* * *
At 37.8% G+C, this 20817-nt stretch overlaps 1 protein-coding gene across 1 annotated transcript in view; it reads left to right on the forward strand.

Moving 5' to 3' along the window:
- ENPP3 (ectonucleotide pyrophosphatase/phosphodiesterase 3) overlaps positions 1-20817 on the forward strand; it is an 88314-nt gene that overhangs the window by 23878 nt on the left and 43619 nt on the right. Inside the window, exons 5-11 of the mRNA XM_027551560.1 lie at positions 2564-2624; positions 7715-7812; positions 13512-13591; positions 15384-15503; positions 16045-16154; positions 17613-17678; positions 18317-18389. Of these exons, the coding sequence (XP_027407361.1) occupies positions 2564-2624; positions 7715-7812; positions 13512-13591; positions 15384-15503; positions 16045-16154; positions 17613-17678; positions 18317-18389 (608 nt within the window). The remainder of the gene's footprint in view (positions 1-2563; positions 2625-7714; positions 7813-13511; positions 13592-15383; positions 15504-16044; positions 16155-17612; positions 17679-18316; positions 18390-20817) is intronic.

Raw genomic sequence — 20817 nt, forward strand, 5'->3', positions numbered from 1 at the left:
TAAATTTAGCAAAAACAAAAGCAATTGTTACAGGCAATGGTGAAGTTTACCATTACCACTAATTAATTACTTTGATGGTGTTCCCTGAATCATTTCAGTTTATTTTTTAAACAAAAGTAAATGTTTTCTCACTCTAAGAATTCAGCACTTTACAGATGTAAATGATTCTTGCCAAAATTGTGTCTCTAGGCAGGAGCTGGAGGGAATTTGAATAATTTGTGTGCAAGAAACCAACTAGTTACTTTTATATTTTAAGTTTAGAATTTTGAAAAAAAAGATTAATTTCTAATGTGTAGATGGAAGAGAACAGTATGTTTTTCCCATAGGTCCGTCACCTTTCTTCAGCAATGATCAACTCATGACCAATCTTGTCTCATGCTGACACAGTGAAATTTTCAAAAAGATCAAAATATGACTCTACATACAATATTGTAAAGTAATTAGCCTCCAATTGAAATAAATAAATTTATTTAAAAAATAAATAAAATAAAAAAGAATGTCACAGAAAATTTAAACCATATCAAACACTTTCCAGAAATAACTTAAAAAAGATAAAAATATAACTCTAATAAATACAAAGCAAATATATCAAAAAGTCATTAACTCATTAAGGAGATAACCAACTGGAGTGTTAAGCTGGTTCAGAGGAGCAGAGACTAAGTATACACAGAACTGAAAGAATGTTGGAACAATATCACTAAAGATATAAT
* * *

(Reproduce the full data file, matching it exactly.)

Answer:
At 37.8% G+C, this 20817-nt stretch overlaps 1 protein-coding gene across 1 annotated transcript in view; it reads left to right on the forward strand.

Moving 5' to 3' along the window:
- ENPP3 (ectonucleotide pyrophosphatase/phosphodiesterase 3) overlaps positions 1-20817 on the forward strand; it is an 88314-nt gene that overhangs the window by 23878 nt on the left and 43619 nt on the right. Inside the window, exons 5-11 of the mRNA XM_027551560.1 lie at positions 2564-2624; positions 7715-7812; positions 13512-13591; positions 15384-15503; positions 16045-16154; positions 17613-17678; positions 18317-18389. Of these exons, the coding sequence (XP_027407361.1) occupies positions 2564-2624; positions 7715-7812; positions 13512-13591; positions 15384-15503; positions 16045-16154; positions 17613-17678; positions 18317-18389 (608 nt within the window). The remainder of the gene's footprint in view (positions 1-2563; positions 2625-7714; positions 7813-13511; positions 13592-15383; positions 15504-16044; positions 16155-17612; positions 17679-18316; positions 18390-20817) is intronic.

Raw genomic sequence — 20817 nt, forward strand, 5'->3', positions numbered from 1 at the left:
TAAATTTAGCAAAAACAAAAGCAATTGTTACAGGCAATGGTGAAGTTTACCATTACCACTAATTAATTACTTTGATGGTGTTCCCTGAATCATTTCAGTTTATTTTTTAAACAAAAGTAAATGTTTTCTCACTCTAAGAATTCAGCACTTTACAGATGTAAATGATTCTTGCCAAAATTGTGTCTCTAGGCAGGAGCTGGAGGGAATTTGAATAATTTGTGTGCAAGAAACCAACTAGTTACTTTTATATTTTAAGTTTAGAATTTTGAAAAAAAAGATTAATTTCTAATGTGTAGATGGAAGAGAACAGTATGTTTTTCCCATAGGTCCGTCACCTTTCTTCAGCAATGATCAACTCATGACCAATCTTGTCTCATGCTGACACAGTGAAATTTTCAAAAAGATCAAAATATGACTCTACATACAATATTGTAAAGTAATTAGCCTCCAATTGAAATAAATAAATTTATTTAAAAAATAAATAAAATAAAAAAGAATGTCACAGAAAATTTAAACCATATCAAACACTTTCCAGAAATAACTTAAAAAAGATAAAAATATAACTCTAATAAATACAAAGCAAATATATCAAAAAGTCATTAACTCATTAAGGAGATAACCAACTGGAGTGTTAAGCTGGTTCAGAGGAGCAGAGACTAAGTATACACAGAACTGAAAGAATGTTGGAACAATATCACTAAAGATATAAT